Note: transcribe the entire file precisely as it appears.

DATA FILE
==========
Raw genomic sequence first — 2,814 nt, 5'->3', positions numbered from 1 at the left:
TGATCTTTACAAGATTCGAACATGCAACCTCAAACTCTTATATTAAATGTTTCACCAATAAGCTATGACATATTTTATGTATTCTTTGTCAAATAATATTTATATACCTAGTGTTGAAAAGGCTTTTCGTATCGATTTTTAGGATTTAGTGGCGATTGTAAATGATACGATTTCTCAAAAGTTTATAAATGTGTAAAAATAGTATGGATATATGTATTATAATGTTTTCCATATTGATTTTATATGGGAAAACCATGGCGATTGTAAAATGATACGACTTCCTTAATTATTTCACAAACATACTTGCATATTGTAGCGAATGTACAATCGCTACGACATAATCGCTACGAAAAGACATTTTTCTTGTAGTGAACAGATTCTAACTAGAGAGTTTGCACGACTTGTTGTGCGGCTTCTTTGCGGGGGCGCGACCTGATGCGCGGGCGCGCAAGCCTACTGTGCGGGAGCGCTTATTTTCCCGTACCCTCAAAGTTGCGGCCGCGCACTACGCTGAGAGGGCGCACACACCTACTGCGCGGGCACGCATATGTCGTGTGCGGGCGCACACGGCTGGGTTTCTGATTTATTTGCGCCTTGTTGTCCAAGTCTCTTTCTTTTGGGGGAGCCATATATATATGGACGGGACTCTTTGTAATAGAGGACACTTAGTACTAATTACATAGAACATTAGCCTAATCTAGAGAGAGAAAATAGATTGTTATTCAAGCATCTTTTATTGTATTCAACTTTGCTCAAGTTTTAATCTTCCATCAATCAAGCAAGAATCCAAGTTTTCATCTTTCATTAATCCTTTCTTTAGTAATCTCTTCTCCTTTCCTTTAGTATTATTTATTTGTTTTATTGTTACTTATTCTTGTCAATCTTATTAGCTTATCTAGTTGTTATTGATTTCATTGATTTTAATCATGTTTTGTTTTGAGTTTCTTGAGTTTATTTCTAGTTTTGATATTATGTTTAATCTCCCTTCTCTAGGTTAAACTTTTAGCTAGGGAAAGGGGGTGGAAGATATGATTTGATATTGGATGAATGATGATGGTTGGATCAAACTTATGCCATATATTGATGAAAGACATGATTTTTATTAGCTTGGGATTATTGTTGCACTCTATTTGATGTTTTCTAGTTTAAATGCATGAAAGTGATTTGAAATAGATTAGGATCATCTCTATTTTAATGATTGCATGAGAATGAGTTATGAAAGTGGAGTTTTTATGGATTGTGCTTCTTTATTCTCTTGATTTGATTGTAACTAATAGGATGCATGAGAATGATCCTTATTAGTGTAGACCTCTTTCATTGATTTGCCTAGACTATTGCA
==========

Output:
Raw genomic sequence first — 2,814 nt, 5'->3', positions numbered from 1 at the left:
TGATCTTTACAAGATTCGAACATGCAACCTCAAACTCTTATATTAAATGTTTCACCAATAAGCTATGACATATTTTATGTATTCTTTGTCAAATAATATTTATATACCTAGTGTTGAAAAGGCTTTTCGTATCGATTTTTAGGATTTAGTGGCGATTGTAAATGATACGATTTCTCAAAAGTTTATAAATGTGTAAAAATAGTATGGATATATGTATTATAATGTTTTCCATATTGATTTTATATGGGAAAACCATGGCGATTGTAAAATGATACGACTTCCTTAATTATTTCACAAACATACTTGCATATTGTAGCGAATGTACAATCGCTACGACATAATCGCTACGAAAAGACATTTTTCTTGTAGTGAACAGATTCTAACTAGAGAGTTTGCACGACTTGTTGTGCGGCTTCTTTGCGGGGGCGCGACCTGATGCGCGGGCGCGCAAGCCTACTGTGCGGGAGCGCTTATTTTCCCGTACCCTCAAAGTTGCGGCCGCGCACTACGCTGAGAGGGCGCACACACCTACTGCGCGGGCACGCATATGTCGTGTGCGGGCGCACACGGCTGGGTTTCTGATTTATTTGCGCCTTGTTGTCCAAGTCTCTTTCTTTTGGGGGAGCCATATATATATGGACGGGACTCTTTGTAATAGAGGACACTTAGTACTAATTACATAGAACATTAGCCTAATCTAGAGAGAGAAAATAGATTGTTATTCAAGCATCTTTTATTGTATTCAACTTTGCTCAAGTTTTAATCTTCCATCAATCAAGCAAGAATCCAAGTTTTCATCTTTCATTAATCCTTTCTTTAGTAATCTCTTCTCCTTTCCTTTAGTATTATTTATTTGTTTTATTGTTACTTATTCTTGTCAATCTTATTAGCTTATCTAGTTGTTATTGATTTCATTGATTTTAATCATGTTTTGTTTTGAGTTTCTTGAGTTTATTTCTAGTTTTGATATTATGTTTAATCTCCCTTCTCTAGGTTAAACTTTTAGCTAGGGAAAGGGGGTGGAAGATATGATTTGATATTGGATGAATGATGATGGTTGGATCAAACTTATGCCATATATTGATGAAAGACATGATTTTTATTAGCTTGGGATTATTGTTGCACTCTATTTGATGTTTTCTAGTTTAAATGCATGAAAGTGATTTGAAATAGATTAGGATCATCTCTATTTTAATGATTGCATGAGAATGAGTTATGAAAGTGGAGTTTTTATGGATTGTGCTTCTTTATTCTCTTGATTTGATTGTAACTAATAGGATGCATGAGAATGATCCTTATTAGTGTAGACCTCTTTCATTGATTTGCCTAGACTATTGCA